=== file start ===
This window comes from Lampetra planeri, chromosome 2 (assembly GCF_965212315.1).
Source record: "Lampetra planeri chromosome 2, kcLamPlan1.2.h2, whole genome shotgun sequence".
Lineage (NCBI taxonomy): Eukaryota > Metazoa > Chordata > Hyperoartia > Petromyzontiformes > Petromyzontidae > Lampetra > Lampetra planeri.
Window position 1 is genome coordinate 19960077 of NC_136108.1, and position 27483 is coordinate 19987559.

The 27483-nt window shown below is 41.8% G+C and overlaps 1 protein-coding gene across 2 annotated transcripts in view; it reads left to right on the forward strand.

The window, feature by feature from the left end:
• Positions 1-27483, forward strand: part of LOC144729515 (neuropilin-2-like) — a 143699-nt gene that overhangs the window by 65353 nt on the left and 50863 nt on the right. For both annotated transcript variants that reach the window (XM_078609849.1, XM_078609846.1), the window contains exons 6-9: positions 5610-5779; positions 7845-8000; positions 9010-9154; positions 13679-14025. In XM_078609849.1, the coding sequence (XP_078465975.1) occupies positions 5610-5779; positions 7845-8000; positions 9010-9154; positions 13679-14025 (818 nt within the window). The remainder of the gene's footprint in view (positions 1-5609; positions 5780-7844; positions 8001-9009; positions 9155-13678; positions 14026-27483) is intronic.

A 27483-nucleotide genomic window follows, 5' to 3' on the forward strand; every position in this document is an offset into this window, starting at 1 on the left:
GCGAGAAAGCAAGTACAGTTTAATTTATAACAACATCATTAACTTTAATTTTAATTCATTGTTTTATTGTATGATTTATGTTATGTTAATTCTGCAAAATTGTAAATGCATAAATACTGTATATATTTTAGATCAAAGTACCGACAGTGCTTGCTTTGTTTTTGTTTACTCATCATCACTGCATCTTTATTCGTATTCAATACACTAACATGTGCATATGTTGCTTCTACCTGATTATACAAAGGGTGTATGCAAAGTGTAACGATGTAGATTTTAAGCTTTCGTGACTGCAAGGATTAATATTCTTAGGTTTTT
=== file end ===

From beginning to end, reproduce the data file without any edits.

This window comes from Lampetra planeri, chromosome 2 (assembly GCF_965212315.1).
Source record: "Lampetra planeri chromosome 2, kcLamPlan1.2.h2, whole genome shotgun sequence".
Lineage (NCBI taxonomy): Eukaryota > Metazoa > Chordata > Hyperoartia > Petromyzontiformes > Petromyzontidae > Lampetra > Lampetra planeri.
Window position 1 is genome coordinate 19960077 of NC_136108.1, and position 27483 is coordinate 19987559.

The 27483-nt window shown below is 41.8% G+C and overlaps 1 protein-coding gene across 2 annotated transcripts in view; it reads left to right on the forward strand.

The window, feature by feature from the left end:
• Positions 1-27483, forward strand: part of LOC144729515 (neuropilin-2-like) — a 143699-nt gene that overhangs the window by 65353 nt on the left and 50863 nt on the right. For both annotated transcript variants that reach the window (XM_078609849.1, XM_078609846.1), the window contains exons 6-9: positions 5610-5779; positions 7845-8000; positions 9010-9154; positions 13679-14025. In XM_078609849.1, the coding sequence (XP_078465975.1) occupies positions 5610-5779; positions 7845-8000; positions 9010-9154; positions 13679-14025 (818 nt within the window). The remainder of the gene's footprint in view (positions 1-5609; positions 5780-7844; positions 8001-9009; positions 9155-13678; positions 14026-27483) is intronic.

A 27483-nucleotide genomic window follows, 5' to 3' on the forward strand; every position in this document is an offset into this window, starting at 1 on the left:
GCGAGAAAGCAAGTACAGTTTAATTTATAACAACATCATTAACTTTAATTTTAATTCATTGTTTTATTGTATGATTTATGTTATGTTAATTCTGCAAAATTGTAAATGCATAAATACTGTATATATTTTAGATCAAAGTACCGACAGTGCTTGCTTTGTTTTTGTTTACTCATCATCACTGCATCTTTATTCGTATTCAATACACTAACATGTGCATATGTTGCTTCTACCTGATTATACAAAGGGTGTATGCAAAGTGTAACGATGTAGATTTTAAGCTTTCGTGACTGCAAGGATTAATATTCTTAGGTTTTT